Peter Thiel on Political Correctness, Courage and the Corrosion of Conformity

“The core problem in our society is political correctness.”
“We’ve become a more risk-averse society,” he said, “we’ve lost hope in the future.” The problem isn’t one of intelligence, but of character. “We live in a world in which courage is in less supply than genius.”

“The Wisdom of Peter Thiel“, from First Things — RTWT.

Incidentally, I recently read Thiel’s book Zero to One: Notes on Startups, or How to Build the Future. It is very good.

I see significant overlap between Thiel’s message and some of the themes in America 3.0: Rebooting American Prosperity in the 21st Century-Why America’s Greatest Days Are Yet to Come. I hope to write more about this soon.

8 thoughts on “Peter Thiel on Political Correctness, Courage and the Corrosion of Conformity”

  1. ” “The universities face the same crisis the Catholic Church faced five hundred years ago.” They are secularism’s church, and “Secular salvation requires that you go through it” in order to reach secularism’s paradise. Professors are its priests, campuses are its seminaries, with one difference: “There was more diversity in the Catholic Church back then than there is in the university now.”

    Boy, is that true ! The amazing thing to me is the speed with which this overtook the universities. I attribute some of this to the Vietnam War when thousands and hundreds of thousands of left wing students avoided the draft and stayed in graduate school. They began as merely anti-war and ahistorical. They found so many with the same ideas in academia that it became a critical mass.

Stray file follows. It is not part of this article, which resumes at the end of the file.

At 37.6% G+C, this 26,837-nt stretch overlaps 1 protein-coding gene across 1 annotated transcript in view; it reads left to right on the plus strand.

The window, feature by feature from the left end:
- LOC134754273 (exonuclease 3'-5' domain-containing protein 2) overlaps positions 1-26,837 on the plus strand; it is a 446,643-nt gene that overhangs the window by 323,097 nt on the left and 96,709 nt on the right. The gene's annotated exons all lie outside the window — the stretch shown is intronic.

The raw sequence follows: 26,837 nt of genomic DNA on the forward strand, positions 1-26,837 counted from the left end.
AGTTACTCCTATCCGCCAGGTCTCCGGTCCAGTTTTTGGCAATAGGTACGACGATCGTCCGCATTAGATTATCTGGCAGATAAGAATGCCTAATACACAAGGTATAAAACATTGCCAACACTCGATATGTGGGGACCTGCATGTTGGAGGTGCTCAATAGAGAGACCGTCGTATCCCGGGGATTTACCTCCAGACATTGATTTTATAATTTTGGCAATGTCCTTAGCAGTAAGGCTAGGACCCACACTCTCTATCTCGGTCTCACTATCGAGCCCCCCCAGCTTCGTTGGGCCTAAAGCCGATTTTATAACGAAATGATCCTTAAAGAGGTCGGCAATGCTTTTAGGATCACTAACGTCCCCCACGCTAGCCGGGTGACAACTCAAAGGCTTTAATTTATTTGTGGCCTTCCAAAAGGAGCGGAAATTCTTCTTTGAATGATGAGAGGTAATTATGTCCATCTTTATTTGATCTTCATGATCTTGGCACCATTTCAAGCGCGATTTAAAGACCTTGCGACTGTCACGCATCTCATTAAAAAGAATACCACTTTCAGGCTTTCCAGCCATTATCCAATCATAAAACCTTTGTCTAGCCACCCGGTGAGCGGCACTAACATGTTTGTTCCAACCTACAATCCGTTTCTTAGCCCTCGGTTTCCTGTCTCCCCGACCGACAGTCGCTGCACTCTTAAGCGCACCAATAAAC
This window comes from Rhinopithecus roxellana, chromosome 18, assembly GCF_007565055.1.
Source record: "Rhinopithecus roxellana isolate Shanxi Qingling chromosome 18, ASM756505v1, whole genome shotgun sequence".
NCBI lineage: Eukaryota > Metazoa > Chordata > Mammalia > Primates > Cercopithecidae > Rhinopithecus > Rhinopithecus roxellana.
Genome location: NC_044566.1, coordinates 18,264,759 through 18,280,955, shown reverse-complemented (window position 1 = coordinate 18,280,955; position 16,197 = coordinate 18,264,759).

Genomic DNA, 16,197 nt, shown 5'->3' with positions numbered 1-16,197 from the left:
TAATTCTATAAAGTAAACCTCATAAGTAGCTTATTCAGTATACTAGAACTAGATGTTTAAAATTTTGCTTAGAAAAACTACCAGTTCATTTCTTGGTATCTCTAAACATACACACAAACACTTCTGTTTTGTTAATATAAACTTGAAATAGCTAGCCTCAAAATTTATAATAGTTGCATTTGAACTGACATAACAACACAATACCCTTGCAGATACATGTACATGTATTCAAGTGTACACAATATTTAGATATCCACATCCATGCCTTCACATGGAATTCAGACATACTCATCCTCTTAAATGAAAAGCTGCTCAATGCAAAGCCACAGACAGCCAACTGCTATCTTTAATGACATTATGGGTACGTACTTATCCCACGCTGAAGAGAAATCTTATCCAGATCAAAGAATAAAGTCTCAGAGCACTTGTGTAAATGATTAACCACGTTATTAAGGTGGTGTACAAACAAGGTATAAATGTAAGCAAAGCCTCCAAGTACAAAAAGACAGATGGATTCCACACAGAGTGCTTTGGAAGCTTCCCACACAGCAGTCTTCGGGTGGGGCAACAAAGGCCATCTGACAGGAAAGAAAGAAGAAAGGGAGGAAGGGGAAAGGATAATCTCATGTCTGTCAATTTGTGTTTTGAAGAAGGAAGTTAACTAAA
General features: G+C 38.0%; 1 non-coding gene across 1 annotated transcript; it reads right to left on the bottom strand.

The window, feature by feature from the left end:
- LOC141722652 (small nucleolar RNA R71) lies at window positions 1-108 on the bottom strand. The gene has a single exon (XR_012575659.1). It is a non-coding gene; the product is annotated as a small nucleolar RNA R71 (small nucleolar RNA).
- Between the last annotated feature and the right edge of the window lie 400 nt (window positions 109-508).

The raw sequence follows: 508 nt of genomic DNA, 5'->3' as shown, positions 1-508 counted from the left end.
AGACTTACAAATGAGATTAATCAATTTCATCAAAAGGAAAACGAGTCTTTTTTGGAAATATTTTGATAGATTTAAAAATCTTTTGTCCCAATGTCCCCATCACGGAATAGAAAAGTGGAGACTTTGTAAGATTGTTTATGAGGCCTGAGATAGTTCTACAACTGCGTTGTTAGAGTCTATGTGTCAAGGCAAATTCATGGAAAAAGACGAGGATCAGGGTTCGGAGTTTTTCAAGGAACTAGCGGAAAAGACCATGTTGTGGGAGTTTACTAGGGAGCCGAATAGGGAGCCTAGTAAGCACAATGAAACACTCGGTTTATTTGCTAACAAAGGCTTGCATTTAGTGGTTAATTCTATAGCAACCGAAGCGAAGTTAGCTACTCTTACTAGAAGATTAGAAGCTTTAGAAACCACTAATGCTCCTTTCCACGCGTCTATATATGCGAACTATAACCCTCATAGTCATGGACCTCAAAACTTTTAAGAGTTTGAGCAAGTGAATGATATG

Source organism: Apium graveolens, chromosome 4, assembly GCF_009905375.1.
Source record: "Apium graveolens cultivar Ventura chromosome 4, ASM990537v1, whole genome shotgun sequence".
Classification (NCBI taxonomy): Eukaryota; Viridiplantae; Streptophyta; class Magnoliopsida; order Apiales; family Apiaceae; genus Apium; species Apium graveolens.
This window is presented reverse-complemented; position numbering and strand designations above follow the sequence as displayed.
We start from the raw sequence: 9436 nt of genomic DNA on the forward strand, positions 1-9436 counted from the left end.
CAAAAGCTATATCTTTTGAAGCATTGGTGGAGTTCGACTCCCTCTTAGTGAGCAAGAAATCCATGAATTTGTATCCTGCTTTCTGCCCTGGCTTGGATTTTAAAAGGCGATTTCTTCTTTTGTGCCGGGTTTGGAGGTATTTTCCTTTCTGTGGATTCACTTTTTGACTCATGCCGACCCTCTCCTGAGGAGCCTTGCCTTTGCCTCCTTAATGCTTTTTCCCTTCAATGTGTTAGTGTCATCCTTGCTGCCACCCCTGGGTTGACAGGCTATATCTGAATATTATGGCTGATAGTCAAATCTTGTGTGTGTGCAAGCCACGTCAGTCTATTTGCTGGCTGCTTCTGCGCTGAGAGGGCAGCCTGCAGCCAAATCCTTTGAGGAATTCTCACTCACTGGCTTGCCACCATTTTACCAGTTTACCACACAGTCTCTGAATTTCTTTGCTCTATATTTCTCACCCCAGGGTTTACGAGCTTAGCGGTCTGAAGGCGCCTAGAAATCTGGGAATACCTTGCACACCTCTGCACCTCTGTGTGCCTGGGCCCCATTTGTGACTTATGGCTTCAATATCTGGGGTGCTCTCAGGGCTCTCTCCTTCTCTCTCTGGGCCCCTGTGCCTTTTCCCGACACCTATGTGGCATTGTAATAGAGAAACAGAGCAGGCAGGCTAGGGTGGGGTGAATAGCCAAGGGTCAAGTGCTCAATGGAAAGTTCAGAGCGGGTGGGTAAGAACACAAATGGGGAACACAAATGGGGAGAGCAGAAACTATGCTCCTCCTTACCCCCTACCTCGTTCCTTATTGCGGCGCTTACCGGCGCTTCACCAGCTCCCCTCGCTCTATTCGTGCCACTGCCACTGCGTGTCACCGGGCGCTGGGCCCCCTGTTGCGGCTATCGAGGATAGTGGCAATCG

I was in college in the 1950s and, in 1960 because student loans were not available to pre-med students, I became an English Major as I did my pre-med. I enjoyed the classes and even have a few of the textbooks still. I had been an engineer but did not get my BS so I was still an undergraduate. I have clear recollections of my professors. One, I remember well, told us that he booked a trip on a tramp steamer one summer with only Spenser’s The Faerie Queene to read. He did so, he told us, because it was so dull that the only way he would ever read it was alone on a sea voyage with nothing else to read.

    They had no idea of the dullards with “critical theory” who would replace them and wreck English Literature as a course of study.

  2. David, this line from your essay strikes me as too simple.

    “Perhaps jobs that offer high security tend to attract people who are not risk-takers.”

    My English professor could spend a summer on a tramp steamer reading a dull English long poem to understand his discipline better. That was what tenure was supposed to do. What we have instead is the necessity of publishing useless articles in a literature no one reads to promote one’s career. This applies to medicine as much as Humanities.

  3. MikeK, I think you would find well worth reading George Marsden’s “The Soul of the American University: from Protestant Establishment to Established Unbelief”. He provides cogent, scholarly details that definitely support your contention. The book has enough status that it may be available from or thru a city library.

  4. I just read Closing the Book on Santa Claus by Ron Chandler. This is a fictionalized narrative of why a Merry Christmas law is needed for our local schools. It is about a father who tries to save his daughter’s holiday celebration after it is cancelled at the local school. He organizes a rally at city hall, but unexpected calamity prevails. Mr. Chandler shows why character education is as important to children as the memorization of facts and figures. I would recommend this book to other readers. It also includes four additional stories that will brighten everyone’s holiday season. I recommend reading this emerging writer because he reflects the conservative values that we need in our society today.

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